In North Carolina, where Charlotte and Fayetteville are participating in the White House initiative, a related effort is underway to make accessible policing data statewide. The nonprofit Southern Coalition for Social Justice (SCSJ) last month launched a searchable database of all stop, search, and use-of-force data from traffic stops in the state since 2000 — 20 million in all — with details on race and ethnicity.
While North Carolina has been the nation's leader in traffic stop data collection for years, accessing and analyzing the data has been difficult. SCSJ's Open Data Policing NC website allows users to find detailed information on each police department, traffic stop, and a full history of each officer.
A look at police departments around the state shows that African Americans are being stopped at significantly higher rates than whites. In Durham, for example, blacks made up 41 percent of the population but accounted for 58 percent of the traffic stops in 2010. By 2015, that number was up to 60 percent, and black drivers and their vehicles were five times more likely to be searched than whites and theirs. Since 2002, African Americans have accounted for 75 percent of the traffic stop searches and 77 percent of the drivers against whom officers used force in Durham. Data from police departments in Raleigh, Charlotte, Greensboro, and Asheville show similar disparities.
Other research has come up with similar findings. For example, a 2012 study by Frank Baumgartner and Derek Epp of the University of North Carolina at Chapel Hill showed that African Americans, 22 percent of the state's population in 2010, were involved in 30 percent of traffic stops from 2000 to 2011. And a 2015 New York Times investigation found that police in Greensboro, North Carolina were more than twice as likely to search black drivers or their cars when pulled over — even though black drivers were less likely to possess drugs or weapons than whites.
In 2014, Charlie Reece, now a Durham City Council member, took part in a community campaign that successfully advocated for a written consent policy for vehicle searches by police in his city. At the public launch of Open Data Policing NC, Reece said that "the ability to access and analyze officer stop data was essential to showing that the racial disparities were real but also to convincing city leaders that policy changes were needed."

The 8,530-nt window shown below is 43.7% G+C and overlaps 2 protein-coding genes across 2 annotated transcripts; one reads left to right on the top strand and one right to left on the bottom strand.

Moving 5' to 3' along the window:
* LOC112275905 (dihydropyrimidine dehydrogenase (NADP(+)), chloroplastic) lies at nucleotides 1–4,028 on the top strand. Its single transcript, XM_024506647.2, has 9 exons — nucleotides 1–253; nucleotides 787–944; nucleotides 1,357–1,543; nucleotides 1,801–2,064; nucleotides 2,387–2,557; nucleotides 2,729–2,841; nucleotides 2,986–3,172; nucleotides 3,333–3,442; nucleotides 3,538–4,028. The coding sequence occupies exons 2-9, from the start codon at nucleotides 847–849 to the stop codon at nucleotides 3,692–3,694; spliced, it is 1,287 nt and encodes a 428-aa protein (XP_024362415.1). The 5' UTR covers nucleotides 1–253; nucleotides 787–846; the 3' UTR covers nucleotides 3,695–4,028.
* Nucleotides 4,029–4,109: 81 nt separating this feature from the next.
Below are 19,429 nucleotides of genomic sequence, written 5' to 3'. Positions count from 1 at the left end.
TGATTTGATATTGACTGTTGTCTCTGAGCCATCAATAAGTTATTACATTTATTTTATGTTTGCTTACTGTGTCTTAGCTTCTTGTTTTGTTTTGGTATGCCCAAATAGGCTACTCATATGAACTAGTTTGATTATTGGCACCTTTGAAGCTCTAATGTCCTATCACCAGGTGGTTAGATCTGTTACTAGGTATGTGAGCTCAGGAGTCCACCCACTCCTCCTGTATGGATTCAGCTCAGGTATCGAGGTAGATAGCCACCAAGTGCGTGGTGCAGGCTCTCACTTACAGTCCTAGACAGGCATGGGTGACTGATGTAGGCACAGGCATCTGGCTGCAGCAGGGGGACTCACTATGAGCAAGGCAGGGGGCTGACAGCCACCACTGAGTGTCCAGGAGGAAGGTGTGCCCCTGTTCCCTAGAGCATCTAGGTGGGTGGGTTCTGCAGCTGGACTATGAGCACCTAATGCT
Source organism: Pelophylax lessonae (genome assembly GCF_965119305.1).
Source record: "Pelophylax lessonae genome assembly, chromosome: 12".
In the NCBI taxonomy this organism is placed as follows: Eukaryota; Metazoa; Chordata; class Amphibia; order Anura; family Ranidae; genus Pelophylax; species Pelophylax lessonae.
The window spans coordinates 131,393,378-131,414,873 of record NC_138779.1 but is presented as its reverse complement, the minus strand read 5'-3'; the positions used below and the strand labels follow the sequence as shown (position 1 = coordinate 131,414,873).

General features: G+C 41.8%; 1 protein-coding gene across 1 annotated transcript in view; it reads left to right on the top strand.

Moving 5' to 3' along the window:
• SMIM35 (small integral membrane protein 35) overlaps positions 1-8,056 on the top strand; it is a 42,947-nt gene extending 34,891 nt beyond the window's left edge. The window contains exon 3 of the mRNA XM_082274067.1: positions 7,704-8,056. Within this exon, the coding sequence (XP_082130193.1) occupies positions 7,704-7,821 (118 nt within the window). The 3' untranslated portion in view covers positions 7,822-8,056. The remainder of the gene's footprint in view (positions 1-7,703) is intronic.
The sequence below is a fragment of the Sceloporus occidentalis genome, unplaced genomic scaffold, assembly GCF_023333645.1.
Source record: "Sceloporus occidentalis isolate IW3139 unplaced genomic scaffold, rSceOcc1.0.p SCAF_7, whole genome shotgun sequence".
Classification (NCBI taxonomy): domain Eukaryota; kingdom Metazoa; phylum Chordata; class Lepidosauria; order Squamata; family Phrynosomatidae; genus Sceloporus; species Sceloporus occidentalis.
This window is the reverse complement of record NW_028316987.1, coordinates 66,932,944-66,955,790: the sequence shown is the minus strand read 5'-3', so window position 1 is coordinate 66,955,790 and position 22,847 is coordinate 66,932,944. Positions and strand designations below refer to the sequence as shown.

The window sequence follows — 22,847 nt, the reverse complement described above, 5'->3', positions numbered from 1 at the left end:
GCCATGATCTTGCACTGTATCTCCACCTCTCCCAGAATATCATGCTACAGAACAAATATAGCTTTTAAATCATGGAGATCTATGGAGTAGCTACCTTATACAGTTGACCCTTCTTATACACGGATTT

And now with Open Data Policing NC up and running, Reece told Facing South, "The ready availability of this data will make it easier for our community to demand accountability on [racial disparities] not only from our police department but also from those of us who serve on the City Council."
Other local initiatives are also providing greater access to policing data for communities and police departments alike.
Code for America, a San Francisco-based nonprofit that builds open-source technology to aid government services and which is involved in the White House initiative, worked with the Indianapolis Department of Public Safety to create a database called Project Comport documenting use of force, officer involved shootings, and citizen complaints. That project launched last year and found that despite Marion County being 25 percent black, 49 percent of the residents subject to police use of force were black.
And in Chicago, The Invisible Institute last year launched the Citizens Police Data Project detailing over 56,000 citizen complaints against nearly 9,000 police officers over most of the years from 2001 to 2015, with detailed profiles on each officer and district. That data, collected through Freedom of Information Act requests, revealed that black residents filed 61 percent of the complaints but made up only 25 percent of sustained complaints, while whites filed 21 percent of complaints but made up 58 percent of those sustained.
These initiatives will give those who examine citizen-police interaction a better handle on the facts.
"Traffic stops are the most common way that citizens interact with police officers," said Ian Mance, SCSF staff attorney and the creator of Open Data Policing NC, "so it's important that we understand as much as we can about the various dynamics at play."
Alex is an investigative journalist based in Brooklyn, New York, and a reporter for the money-in-politics website Sludge. He was on staff at the Institute for Southern Studies from 2014 to 2016. Additional stories of Alex's have appeared in the International Business Times, The Nation and Vice.com.
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